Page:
Referring to FIG. 1, two New Faxes 1 and 2, transmit a form 3 that has been created by a forms editor 5. The creation of the form by the forms editor 5 is discussed in the related applications, and need not be addressed here. The form 3 contains two check boxes 7 and 8, an alphanumeric region 9, a bit map 11, and an encoding of the form's description 13, as illustrated by the grey area. The encoding of the form's description is also discussed in the related applications and need not be addressed here, but could simply be a bar code, for example. The New Fax 1 scans the form 3 into its buffer (not shown), and passes the contents of its buffer 15 through the interpretive routines (not shown). The form's description 4 is then extracted from the shape encoded data 13, and used to parse the form 3. If the New Fax 1 transmits the form 3 to another New Fax 2, then the transmitting New Fax 1 sends a compressed ASCII encoding of the form 3 description, and the name value pairs for each field on the form 3 that has been marked. For example, if a saved region has bits blackened in its interior, the name of the field, and the compressed bit map of the region are transmitted. The receiving New Fax 2 reconstructs the original document 3 from the form description and the labelled bit maps 13. If the New Fax 1 transmits the form 3 to a Standard Fax 15, then the New Fax 1 ships the traditional CCITIG3 compressed raster of the entire page to the Standard Fax 15.
FIG. 2a presents an expanded scenario in which the transmitting New Fax 1 and the receiving New Fax 2 have the additional feature of Forms Storage. Previously loading the form description into New Faxes 1 and 2 enables the form description to be removed from the transmission. In this case all that must be transmitted is the forms's ID, and the relevant fields and their values. Notably, it is possible for the form itself to only contain the form ID, and not the entire form description, if it is known that both New Faxes 1 and 2 have the form registered. The forms could be programmed into the New Faxes, either locally or remotely, according to the parent application entitled "FORM AND SYSTEM UTILIZING ENCODED INDICATIONS FOR FORM FIELD PROCESSING." Additionally, since form descriptions are not necessarily memory intensive, the New Fax 1 or 2 could store the last n forms that it has processed. Obviously, n depends on the New Fax's memory size and the size of each individual form description. In this case, once a transaction had occurred as depicted in the top of FIG. 2a, successive transactions could be of the abbreviated sort as in FIG. 2b. It is important to note that only the generic Form Description must be saved to enable any future instance of that form to be used, i.e. only the description of the fields found on the form, not the overall looks of the form, which would include extraneous test and graphics. However, it should be noted that only a blank form could then be generated from this stored version at this point.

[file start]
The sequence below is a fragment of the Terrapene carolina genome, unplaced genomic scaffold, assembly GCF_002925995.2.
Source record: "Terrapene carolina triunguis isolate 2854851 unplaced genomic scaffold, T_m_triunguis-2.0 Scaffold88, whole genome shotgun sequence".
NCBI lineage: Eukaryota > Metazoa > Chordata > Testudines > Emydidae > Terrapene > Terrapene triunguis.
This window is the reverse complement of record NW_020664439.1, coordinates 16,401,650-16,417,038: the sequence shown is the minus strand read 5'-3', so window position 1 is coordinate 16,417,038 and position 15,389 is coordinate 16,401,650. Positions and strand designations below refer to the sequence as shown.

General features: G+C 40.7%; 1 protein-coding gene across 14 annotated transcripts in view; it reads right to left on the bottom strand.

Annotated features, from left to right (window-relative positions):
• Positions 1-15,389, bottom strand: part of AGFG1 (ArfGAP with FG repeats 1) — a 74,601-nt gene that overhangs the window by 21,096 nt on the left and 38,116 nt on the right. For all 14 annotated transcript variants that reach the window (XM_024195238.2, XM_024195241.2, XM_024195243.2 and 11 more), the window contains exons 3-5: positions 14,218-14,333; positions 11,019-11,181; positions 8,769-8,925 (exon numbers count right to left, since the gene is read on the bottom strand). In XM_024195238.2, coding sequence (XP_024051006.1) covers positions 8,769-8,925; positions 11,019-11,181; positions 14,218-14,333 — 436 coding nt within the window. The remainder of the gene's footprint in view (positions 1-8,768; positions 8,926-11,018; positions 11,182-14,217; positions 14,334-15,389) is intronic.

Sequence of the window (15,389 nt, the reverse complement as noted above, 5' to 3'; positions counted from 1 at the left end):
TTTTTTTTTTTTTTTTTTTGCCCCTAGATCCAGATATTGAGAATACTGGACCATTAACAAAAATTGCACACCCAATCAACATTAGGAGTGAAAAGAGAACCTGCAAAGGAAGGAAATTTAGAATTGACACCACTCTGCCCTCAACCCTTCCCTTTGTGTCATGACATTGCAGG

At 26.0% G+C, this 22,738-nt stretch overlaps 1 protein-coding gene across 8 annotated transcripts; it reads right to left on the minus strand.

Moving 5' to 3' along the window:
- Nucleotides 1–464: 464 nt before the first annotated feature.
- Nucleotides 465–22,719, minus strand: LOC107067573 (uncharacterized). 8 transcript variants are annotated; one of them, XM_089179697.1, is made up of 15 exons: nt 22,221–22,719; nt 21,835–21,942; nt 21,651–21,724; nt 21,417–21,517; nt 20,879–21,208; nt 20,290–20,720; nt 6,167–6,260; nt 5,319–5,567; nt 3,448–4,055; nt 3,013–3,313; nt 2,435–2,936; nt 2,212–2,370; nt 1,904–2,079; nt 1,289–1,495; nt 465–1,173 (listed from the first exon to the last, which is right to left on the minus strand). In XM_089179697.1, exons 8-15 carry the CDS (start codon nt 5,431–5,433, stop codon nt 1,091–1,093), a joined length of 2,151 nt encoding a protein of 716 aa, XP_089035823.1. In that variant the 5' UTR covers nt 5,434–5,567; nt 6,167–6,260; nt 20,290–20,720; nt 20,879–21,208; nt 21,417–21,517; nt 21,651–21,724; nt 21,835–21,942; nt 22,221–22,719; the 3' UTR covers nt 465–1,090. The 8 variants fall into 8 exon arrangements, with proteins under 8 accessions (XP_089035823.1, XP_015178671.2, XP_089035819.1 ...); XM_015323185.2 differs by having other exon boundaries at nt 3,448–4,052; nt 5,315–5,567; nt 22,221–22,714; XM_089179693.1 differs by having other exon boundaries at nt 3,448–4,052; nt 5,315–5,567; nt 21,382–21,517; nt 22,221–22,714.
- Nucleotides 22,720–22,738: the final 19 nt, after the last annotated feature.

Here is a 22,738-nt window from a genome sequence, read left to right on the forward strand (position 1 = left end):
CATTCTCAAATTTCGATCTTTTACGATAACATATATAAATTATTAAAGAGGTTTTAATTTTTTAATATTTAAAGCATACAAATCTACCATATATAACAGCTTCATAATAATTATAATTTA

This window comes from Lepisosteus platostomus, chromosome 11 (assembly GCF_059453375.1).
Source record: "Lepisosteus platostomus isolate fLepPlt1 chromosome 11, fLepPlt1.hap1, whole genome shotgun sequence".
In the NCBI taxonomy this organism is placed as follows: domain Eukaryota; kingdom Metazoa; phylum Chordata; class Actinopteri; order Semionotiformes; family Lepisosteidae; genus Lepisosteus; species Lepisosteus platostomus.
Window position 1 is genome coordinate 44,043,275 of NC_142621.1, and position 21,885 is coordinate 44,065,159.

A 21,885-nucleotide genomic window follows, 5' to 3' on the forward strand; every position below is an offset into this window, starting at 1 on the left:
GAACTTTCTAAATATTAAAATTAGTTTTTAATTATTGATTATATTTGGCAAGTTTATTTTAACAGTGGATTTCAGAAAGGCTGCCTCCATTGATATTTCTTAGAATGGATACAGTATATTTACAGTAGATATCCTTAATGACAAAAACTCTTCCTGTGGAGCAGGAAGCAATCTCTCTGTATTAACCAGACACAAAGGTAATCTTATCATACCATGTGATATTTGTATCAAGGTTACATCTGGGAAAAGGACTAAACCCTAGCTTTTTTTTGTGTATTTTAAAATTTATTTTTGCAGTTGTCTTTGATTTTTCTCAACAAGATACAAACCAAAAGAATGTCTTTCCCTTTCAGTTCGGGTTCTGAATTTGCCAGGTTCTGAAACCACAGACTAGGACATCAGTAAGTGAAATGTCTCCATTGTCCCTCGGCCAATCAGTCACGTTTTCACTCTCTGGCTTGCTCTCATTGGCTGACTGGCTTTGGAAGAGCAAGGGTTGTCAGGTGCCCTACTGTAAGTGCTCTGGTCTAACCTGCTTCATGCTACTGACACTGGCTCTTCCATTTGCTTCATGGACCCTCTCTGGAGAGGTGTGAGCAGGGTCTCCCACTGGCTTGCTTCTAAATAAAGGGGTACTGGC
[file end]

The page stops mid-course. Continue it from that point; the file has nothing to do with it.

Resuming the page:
FIG. 3 illustrates the transmission of a document from a New Fax 1 to a remote New Fax server 17. Registering all forms on a central Fax Server 17 would enable a remote New Fax 1 to send a very brief long distance transaction to the Fax server 17, which could disperse many fax transmissions to local standard faxes at inexpensive local telephone rates. Additionally, since a New Fax 1 need send only the result of the forms interpretation process to the Fax Server 17, the Fax Server 17 could begin processing the forthcoming document 3 (or spawn an application) immediately upon reception of the transmission, without a lag for form recognition. Bit map transmission could also be significantly reduced if character recognition on alphanumeric form fields took place before transmission, with only the resultant ASCII being transmitted.
In summary, by placing forms recognition capability within a fax machine, we can significantly reduce the cost of transmission of forms data, and increase the turn-around time for Fax Server application processing, since the recognition task would be distributed over a wide number of machines.
Other applications of the method of the present invention include transmitting between a computer that has a display terminal and a facsimile. In this case, the computer scans the screen of the display to create the bit maps of the unique parts of the form and to create the description of the generic parts of the form, thus enabling transmission to a New Fax, or to a standard fax by simply creating a bit map of the entire image.
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|U.S. Classification||358/462, 358/464, 358/470|
|International Classification||H04N1/387, G06Q10/00, H04N1/00, H04N1/411, G06K19/08, G06F17/24, G06K17/00|
|Cooperative Classification||G06K2017/0038, H04N1/4115, G06F17/243, G06K19/08, G06K17/00|
|European Classification||G06F17/24F, G06K17/00, G06K19/08, H04N1/411B|
|Feb 21, 1992||AS||Assignment|
Owner name: XEROX CORPORATION, CONNECTICUT
Free format text: ASSIGNMENT OF ASSIGNORS INTEREST.;ASSIGNOR:JOHNSON, WALTER A.L.;REEL/FRAME:006026/0568
Effective date: 19920219
|May 2, 1995||CC||Certificate of correction|
|Mar 9, 1998||FPAY||Fee payment|
Year of fee payment: 4
|Mar 8, 2002||FPAY||Fee payment|
Year of fee payment: 8
|Jun 28, 2002||AS||Assignment|
Owner name: BANK ONE, NA, AS ADMINISTRATIVE AGENT, ILLINOIS
Free format text: SECURITY INTEREST;ASSIGNOR:XEROX CORPORATION;REEL/FRAME:013153/0001
Effective date: 20020621
|Oct 31, 2003||AS||Assignment|
Owner name: JPMORGAN CHASE BANK, AS COLLATERAL AGENT, TEXAS
Free format text: SECURITY AGREEMENT;ASSIGNOR:XEROX CORPORATION;REEL/FRAME:015134/0476
Effective date: 20030625
Owner name: JPMORGAN CHASE BANK, AS COLLATERAL AGENT,TEXAS
Free format text: SECURITY AGREEMENT;ASSIGNOR:XEROX CORPORATION;REEL/FRAME:015134/0476
Effective date: 20030625
|Mar 7, 2006||FPAY||Fee payment|
Year of fee payment: 12